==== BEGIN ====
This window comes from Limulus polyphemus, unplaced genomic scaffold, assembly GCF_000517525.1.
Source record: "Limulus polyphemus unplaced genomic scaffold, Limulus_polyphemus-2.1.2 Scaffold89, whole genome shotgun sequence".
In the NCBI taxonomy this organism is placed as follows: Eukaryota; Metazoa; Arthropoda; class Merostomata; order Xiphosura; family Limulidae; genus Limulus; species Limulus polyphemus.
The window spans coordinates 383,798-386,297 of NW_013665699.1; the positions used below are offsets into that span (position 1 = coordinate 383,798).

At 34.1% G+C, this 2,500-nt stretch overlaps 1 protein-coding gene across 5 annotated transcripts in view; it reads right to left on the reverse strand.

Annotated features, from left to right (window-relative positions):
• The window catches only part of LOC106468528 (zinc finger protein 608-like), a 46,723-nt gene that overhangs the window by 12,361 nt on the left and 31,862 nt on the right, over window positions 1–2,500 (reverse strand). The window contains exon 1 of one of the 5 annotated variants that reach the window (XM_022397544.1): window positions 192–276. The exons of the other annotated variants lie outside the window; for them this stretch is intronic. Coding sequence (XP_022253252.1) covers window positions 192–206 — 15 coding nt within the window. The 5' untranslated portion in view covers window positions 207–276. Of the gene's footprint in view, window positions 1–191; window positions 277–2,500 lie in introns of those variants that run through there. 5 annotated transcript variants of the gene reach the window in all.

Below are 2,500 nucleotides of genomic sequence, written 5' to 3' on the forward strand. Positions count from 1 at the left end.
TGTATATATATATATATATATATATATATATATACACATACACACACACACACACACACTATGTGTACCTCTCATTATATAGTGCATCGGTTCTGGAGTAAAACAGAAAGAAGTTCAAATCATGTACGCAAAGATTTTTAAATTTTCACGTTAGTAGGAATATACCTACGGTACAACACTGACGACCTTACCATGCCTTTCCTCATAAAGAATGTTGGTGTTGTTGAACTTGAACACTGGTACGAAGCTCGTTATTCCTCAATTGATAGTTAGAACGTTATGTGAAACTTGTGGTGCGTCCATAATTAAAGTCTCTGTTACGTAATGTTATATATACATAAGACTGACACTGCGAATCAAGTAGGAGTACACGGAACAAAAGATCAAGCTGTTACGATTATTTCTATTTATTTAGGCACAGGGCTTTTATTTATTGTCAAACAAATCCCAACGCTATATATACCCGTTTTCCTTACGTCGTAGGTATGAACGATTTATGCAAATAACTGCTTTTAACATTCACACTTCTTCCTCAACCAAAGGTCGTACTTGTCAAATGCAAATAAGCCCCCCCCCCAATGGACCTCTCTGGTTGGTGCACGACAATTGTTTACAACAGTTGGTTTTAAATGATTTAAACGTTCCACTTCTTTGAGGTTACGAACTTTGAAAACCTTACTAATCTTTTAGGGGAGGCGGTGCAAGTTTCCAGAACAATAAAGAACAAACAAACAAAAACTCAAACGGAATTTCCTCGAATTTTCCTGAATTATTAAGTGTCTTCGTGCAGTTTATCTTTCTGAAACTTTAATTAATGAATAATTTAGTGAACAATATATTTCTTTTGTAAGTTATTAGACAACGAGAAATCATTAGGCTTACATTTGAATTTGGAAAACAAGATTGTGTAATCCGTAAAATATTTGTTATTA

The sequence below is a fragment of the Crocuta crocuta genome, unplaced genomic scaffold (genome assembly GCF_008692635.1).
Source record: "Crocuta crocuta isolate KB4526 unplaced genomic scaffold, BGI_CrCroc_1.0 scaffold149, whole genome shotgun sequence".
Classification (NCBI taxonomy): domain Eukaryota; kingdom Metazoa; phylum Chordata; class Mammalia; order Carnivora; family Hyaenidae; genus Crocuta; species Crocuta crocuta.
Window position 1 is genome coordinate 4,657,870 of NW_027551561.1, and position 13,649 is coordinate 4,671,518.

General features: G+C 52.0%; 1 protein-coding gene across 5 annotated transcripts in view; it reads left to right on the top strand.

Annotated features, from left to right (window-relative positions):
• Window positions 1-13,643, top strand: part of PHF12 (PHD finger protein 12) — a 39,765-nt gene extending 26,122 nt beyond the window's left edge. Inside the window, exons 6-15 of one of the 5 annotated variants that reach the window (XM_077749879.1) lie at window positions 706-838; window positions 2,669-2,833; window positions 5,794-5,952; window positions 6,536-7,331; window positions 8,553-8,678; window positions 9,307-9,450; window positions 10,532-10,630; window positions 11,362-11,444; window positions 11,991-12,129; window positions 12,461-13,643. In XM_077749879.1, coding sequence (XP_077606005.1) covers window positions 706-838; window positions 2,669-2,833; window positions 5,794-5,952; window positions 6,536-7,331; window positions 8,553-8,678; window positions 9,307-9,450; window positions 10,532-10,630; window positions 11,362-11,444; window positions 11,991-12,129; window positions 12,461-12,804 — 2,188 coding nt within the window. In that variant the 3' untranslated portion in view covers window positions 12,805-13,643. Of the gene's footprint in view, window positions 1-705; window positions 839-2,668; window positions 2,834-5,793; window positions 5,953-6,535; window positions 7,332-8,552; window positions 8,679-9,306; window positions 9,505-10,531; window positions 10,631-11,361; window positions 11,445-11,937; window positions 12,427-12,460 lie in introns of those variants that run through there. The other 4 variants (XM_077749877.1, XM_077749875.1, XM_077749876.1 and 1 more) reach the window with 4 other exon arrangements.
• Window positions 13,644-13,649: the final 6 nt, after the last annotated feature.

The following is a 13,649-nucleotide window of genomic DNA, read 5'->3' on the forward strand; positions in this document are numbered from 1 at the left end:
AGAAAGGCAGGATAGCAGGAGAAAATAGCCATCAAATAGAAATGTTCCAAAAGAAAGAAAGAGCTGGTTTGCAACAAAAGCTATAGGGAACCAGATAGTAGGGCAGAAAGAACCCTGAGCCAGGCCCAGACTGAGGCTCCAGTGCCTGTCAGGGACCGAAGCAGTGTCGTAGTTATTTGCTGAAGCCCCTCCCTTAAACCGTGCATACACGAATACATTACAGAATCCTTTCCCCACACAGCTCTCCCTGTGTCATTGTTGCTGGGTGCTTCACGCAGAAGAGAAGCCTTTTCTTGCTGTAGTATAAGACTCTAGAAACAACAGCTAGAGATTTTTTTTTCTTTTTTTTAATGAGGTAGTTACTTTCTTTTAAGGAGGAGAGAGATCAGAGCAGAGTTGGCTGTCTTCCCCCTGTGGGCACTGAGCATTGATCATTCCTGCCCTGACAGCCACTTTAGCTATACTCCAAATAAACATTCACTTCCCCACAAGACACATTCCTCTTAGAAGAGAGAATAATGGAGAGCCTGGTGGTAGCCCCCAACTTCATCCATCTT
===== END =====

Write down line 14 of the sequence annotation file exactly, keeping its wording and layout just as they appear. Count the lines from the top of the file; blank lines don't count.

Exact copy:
General features: G+C 52.0%; 1 protein-coding gene across 5 annotated transcripts in view; it reads left to right on the top strand.